“The biggest problem we face is lack of money — and that’s not necessarily a huge problem, because people come up with ingenious ways of thinking when money isn’t handed to you,” said Carol Patton, candidate for Placerville City Council. “People travel the nation to visit heritage towns.We have the real deal here and we have to showcase it. We need to respect our past and make changes to keep pace with the future.”
Patton, 54, has lived in El Dorado County since 1980 and raised two children here. Currently an office manager for a financial consulting firm, she owned Placerville Clothing on Main Street for 18 years, was an active member of the Placerville Downtown Association and a Placerville Planning Commission for 11 years.
“I want to make a difference in my community, especially now with a grandson,” said Patton. “Historically, I’ve always been involved with city projects and local government in Placerville and I enjoyed it immensely. When I closed my business in 2011, I took a step back for a while and found I really missed being involved.”
One focus for Patton, if elected to City Council, will be how to raise sales tax revenues in the city. “We live and die with sales tax revenue. What is critical is the character of Placerville — how we encourage big retailers to come to Placerville and yet not end up looking like everyone else.” Patton says there are under-utilized areas all over the city that could be used for big retailers.
Her wide range of connections made over the years through her business background, membership in a variety of organizations, such as the Sierra Business Council, the Placerville Area Convergence Team and Community Pride and through living in Placerville are what Patton believes she brings to City Council. “Connections are critical in a small town and I don’t think the people running against me have near the depth in that regard.”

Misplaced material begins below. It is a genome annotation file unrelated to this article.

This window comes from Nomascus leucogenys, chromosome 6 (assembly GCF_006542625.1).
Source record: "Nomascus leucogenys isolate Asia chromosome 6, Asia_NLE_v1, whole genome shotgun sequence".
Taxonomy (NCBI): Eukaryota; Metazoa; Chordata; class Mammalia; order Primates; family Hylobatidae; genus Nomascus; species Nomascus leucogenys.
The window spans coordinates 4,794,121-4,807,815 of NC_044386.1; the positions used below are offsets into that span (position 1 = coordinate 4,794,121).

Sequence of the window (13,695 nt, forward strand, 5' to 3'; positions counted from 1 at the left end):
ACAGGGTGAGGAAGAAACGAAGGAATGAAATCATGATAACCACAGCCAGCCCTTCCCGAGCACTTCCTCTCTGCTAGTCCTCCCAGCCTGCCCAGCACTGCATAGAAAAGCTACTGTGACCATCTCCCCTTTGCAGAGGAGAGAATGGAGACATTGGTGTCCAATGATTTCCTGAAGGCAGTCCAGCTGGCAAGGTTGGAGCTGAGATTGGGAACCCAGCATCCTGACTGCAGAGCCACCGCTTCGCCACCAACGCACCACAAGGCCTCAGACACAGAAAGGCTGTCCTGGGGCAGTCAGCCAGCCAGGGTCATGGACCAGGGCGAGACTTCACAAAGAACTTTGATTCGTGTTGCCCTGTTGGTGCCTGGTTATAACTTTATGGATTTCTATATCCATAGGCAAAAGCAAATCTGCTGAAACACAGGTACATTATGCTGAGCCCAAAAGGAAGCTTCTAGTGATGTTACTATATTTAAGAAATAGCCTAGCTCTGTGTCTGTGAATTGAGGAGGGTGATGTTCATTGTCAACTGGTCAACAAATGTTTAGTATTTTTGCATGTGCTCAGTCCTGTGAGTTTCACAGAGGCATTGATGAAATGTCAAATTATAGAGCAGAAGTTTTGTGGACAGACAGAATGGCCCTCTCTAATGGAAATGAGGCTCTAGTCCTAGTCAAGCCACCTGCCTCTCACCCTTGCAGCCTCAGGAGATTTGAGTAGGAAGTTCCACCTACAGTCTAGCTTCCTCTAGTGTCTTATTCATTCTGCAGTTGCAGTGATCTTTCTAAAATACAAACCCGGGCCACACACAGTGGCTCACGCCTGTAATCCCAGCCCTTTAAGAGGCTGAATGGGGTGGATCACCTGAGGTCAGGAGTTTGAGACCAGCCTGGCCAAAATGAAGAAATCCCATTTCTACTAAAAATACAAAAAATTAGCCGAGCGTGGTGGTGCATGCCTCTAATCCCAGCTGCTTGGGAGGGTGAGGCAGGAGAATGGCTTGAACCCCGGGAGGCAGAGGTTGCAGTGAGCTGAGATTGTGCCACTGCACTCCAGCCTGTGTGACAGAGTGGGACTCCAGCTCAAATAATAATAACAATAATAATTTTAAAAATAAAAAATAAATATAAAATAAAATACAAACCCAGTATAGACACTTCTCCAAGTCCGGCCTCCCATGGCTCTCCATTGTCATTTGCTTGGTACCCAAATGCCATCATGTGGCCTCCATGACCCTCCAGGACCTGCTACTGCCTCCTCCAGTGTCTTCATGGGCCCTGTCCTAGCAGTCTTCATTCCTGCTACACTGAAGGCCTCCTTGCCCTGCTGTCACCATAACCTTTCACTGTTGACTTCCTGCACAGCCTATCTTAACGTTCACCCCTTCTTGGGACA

Patton, a former landscaper, spearheaded the popular dopwntown hanging flower basket project, working to plant the baskets hanging throughout downtown, organizing fundraisers to build the baskets and getting them put up and watered during the hot summer.
While not a fan of the Hangman, Patton believes that businesses should do what they want to do. “But the Hangman is a sign and they should apply for a sign permit like any other business.”
She continues to be a proponent of the Clay Street Bridge/roundabout project and her history with the development of the project goes back 15 years to its beginning. “People never really got to see the project and all the funding components that supported it.”
Patton does not believe the homeless encampment, Hangtown Haven, should be a government responsibility. “Historically, churches and different social organizations took in the homeless and I believe that’s who should take care of the problem. The city has some responsibility and it’s admirable that it’s involved, but the solution shouldn’t be government-driven.”
“The people of Placerville — and the Hangtown Creek are Placerville’s greatest assets,” said Patton. “I would love to see the creek daylighted and open to the public. Maybe businesses could see the creek as a benefit instead having their backs to it.”